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Music Feature
Wednesday, April 22, 2009
M. Ward is familiar. He may, in fact, be the familiar-ist musician of this century. His music is plucked from the furthest reaches of your long-term memory, from songs you can't quite remember, from bands whose names get lost on the tip of your tongue. He swivels from Johnny Cash to Chuck Berry to Roy Orbison, and channels Buddy Holly just as well in his own work as he does in a cover of Holly's "Rave On...
Music Feature
Wednesday, March 18, 2009
On the phone Rachael Yamagata is chatty, almost dangerously so. She repeatedly gets so overexcited by whatever she's giggling about that she walks straight into people on the street. This time, she is talking about her love of the Style Network show "Clean House. I have these weird tendencies toward designing furniture and rearranging furniture, and cleaning. If you give me a vacuum, I'd clean you...
Music Feature
Tuesday, Feb. 3, 2009
If you make up a story about Leo Kottke, it's probably true. The 63-year-old roots singer/songwriter has lived a sweeping epic, a life incomparably colorful. As a boy, his family moved across 12 states. As a college dropout, he hitchhiked across the country. A firecracker damaged his hearing in one ear. Service in the Naval Reserve damaged his hearing in the other. He'll be glad to tell you about all of this, too. On stage, the acoustic guitarist will burst into four-minute monologues about how difficult it is to kill chickens, or about the dangers of stealing amplifiers. His shows are two-parts music and one-part backcountry Spalding...
Music Feature
Tuesday, Dec. 23, 2008

Serious about New Year’s Eve, change

When they arrive in Milwaukee, treat them as visiting professors. After all, they're experts. The Crystal Method has performed 13 of the last 14 New Year's Eves, and they know more about throwing that year-end party than you could ever hope to. If you don't think you're having a good time at their Dec. 31 performance at the Rave, you are probably wrong. "We know people are coming out to have a good time," says Scott Kirkland, one half of the big-beat outfit. "We take it seriously...
Music Feature
Wednesday, Nov. 26, 2008

Juliana Hatfield tells all (and then some)

The music is the same, but the context is so much different. Juliana Hatfield's still-girlish voice has deepened with age, and gone is the whimsy of "Spin the Bottle." It has been replaced by something more raw and confessional, and ultimately that much more sad. If you listen closely to Hatfield's new album, buried in that chipper jangle pop, you can hear the time. In the minds of her fans, perhaps, Hatfield's only struggles over the past 15 years have been the adolescent foibles and satiric disasters in her lyrics. But in the last few months, Hatfield has revealed herself with the...
Music Feature
Wednesday, Oct. 22, 2008

Magnetic Morning’s clumsy beginnings

There are many things that Magnetic Morning is good at. Naming things is not one of them. Until a mere month before the group's debut EP was scheduled for release, the team of Swervedriver/Toshack Highway frontman Adam Franklin and Interpol drummer Sam Fogarino took the moniker "The Setting Suns." Unwittingly, they had taken the moniker from another band-the already-existing Setting Sun-who desperately wanted it back. More recently they had naming issues with their brooding...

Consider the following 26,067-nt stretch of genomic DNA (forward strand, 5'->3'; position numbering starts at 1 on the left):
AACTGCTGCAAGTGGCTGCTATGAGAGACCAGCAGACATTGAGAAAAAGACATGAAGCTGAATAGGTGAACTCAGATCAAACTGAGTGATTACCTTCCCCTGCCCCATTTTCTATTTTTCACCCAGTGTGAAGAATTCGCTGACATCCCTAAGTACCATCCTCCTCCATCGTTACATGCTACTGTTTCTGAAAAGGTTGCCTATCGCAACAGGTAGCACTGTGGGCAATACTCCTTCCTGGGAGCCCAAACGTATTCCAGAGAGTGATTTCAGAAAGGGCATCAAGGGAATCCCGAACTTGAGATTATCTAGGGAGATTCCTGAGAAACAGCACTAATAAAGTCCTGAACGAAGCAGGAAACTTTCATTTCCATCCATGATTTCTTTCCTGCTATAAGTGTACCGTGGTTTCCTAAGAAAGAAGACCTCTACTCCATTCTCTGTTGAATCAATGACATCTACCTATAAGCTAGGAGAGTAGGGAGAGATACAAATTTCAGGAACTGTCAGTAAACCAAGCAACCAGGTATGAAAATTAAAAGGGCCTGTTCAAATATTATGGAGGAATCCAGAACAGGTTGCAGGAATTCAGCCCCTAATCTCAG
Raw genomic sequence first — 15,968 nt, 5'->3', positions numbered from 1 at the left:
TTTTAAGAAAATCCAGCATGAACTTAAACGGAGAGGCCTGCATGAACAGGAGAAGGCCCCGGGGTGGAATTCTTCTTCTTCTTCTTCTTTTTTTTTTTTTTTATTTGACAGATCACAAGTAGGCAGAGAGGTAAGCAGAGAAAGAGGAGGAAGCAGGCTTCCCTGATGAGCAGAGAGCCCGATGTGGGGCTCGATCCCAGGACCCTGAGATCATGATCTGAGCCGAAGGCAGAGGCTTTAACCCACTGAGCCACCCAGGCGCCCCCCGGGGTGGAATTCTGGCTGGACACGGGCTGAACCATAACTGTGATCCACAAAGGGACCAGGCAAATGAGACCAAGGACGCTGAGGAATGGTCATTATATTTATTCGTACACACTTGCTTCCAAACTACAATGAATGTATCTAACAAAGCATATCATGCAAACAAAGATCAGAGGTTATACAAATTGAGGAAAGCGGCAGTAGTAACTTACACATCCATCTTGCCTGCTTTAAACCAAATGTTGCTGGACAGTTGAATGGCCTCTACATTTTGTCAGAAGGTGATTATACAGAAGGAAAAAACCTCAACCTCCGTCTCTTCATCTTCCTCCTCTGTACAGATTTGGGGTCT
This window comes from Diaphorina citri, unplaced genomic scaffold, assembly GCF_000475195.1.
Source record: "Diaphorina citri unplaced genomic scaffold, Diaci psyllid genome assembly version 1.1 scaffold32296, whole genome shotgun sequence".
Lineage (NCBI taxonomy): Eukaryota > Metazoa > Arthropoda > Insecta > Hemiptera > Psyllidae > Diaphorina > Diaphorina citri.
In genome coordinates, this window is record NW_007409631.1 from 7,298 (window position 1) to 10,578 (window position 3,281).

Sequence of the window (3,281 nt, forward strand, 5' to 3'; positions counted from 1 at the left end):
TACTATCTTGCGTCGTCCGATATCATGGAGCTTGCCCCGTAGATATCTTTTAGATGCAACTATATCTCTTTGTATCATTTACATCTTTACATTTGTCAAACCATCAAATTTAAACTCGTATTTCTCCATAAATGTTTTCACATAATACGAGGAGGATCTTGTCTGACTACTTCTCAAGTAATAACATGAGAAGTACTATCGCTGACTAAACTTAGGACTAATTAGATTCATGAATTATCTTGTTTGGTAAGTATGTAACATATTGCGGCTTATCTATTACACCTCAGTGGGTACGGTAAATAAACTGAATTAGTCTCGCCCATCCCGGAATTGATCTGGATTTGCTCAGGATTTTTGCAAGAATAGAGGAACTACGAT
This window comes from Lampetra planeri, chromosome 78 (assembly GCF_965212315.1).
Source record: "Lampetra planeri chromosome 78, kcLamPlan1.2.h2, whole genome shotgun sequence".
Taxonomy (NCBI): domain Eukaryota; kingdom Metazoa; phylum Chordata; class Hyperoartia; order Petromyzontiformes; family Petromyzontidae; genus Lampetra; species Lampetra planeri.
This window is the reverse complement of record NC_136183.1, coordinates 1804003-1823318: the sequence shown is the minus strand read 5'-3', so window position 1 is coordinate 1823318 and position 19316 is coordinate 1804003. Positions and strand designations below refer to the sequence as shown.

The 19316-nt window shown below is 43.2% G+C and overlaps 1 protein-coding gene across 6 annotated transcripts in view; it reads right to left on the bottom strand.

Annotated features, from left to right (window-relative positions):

Music Feature
Wednesday, Oct. 8, 2008
Few bands seem to have more contempt for the structural formality of sheet music than San Francisco's Deerhoof, a trio whose rhythms waver with all the precociousness of lead singer Satomi Matsuzaki's schoolgirl voice. So it was with some irony that the first taste of Deerhoof's latest work was a single released as sheet music well before a recorded version surfaced.
Music Feature
Thursday, Sept. 4, 2008
You aren't anybody if you aren't recording with the Black Keys. Producer Rick Rubin, himself a somebody, recently tapped the band to back Billy Gibbons for a few songs on ZZ Top's next album. Gibbons and Rubin join R&B legend Ike Turner and super-producer Danger Mouse on a growing list of The Black Keys' recent collaborators.
Music Feature
Thursday, Aug. 14, 2008

Bon Iver records up north

It's a stirring story, one that wraps Justin Vernon's album into a neat package. It starts when Vernon's first band breaks up, and it ends in the Northwoods. Jobless and sick, with nowhere to live and a desire to be alone, Vernon stayed (rent-free) in his father's hunting cabin through the winter. He chopped wood, brooded for a while, and then created a spectacular solo debut. Vernon's For Emma, Forever Ago doesn't merely capture a desperate Wisconsin winter, it captures a man resigned to its snowy, woodland loneliness. That's the true-to-life legend of Bon Iver-the dreariness of life expressed through an album full of dreary optimism, written by a man whose stage name is a play on the French words for "good winter." At least, that's the true-to-life legend that people keep telling . . .
Music Feature
Tuesday, Aug. 5, 2008
The Supersuckers are the greatest rock 'n' roll band in the world. It says so right on their Web site. And album covers. And merchandise. "At least 25% better than the next best band," says Rontrose, the band's one-named guitar player, tongue firmly in cheek. Some time around Thanksgiving, Rontrose and crew will celebrate their 20th anniversary as punk's answer to hedonistic, cowboy-hat wearing, meat-and-potatoes American rock 'n' roll. Twenty years is long enough for the band, born in Tucson, Ariz., to have moved to Seattle before the grunge movement took full steam . . .

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